tractor has made to run over certain parts of the body of the
deceased as alleged by the prosecution and, therefore, both the
courts have fallen into error by recording the conviction. The
last plank of submission is that all the accused persons could not
have been convicted under Section 302 IPC in aid of Section 149
IPC.

8. Mr. Ramesh Kumar, learned counsel for the State, supported the
conviction and the sentences recorded by the trial court which has
been concurred with by the High Court, on the ground that the FIR
was lodged in quite promptitude and the appreciation of evidence by
both the courts is absolutely flawless.

9. First, we shall deal with the contention pertaining to delay in
lodging of the FIR. It is not in dispute that the occurrence took
place about 3.00 p.m. and thereafter, the deceased was carried by a
merchandised cart to the primary health centre where he was
administered some treatment but he succumbed to his injuries. On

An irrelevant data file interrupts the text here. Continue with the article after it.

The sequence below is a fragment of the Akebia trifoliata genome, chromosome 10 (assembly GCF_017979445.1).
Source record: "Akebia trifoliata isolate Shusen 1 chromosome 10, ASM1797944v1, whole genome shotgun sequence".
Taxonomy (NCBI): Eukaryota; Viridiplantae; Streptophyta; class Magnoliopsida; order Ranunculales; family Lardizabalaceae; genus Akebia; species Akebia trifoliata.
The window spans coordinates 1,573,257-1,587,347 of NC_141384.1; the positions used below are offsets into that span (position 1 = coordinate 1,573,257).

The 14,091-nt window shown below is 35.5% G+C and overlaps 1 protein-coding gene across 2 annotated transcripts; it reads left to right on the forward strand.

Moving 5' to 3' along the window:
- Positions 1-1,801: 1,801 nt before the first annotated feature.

being informed by the hospital staff, the police arrived at the
hospital and recorded the statement of the informant, Satbir Singh,
PW-3, and thereafter an FIR was registered at 7.45 p.m. From the
sequence of the events which include consumption of time in
carrying the injured to the hospital, treatment availed of by
Prabhu Dayal, information given by the concerned authority of the
primary health centre and arrival of police and also taking note of
the distance, i.e., 24 kilometers from the place of occurrence, we
do not think that there is any delay in lodging of the FIR. That
apart, it is settled in law that mere delay in lodging the first
information report cannot by itself be regarded as fatal to the
prosecution case. True it is, the court has a duty to take notice
of the delay and examine the same in the backdrop of the factual
score, whether there has been any acceptable explanation offered by
the prosecution and whether the same deserves acceptation being
satisfactory, but when delay is satisfactorily explained, no
adverse inference is to be drawn. It is to be seen whether there
has been possibility of embellishment in the prosecution version on
account of such delay. These principles have been stated in
Meharaj Singh v. State of U.P.[1], State of H.P. v. Gian Chand[2],
Ramdas and others v. State of Maharashtra[3], Kilakkatha Parambath
Sasi and others v. State of Kerala[4] and Kanhaiya Lal and others
v. State of Rajasthan[5].

10. In the present case, as we find, there is, in fact, no delay.
Learned counsel for the appellants would emphasise on the concept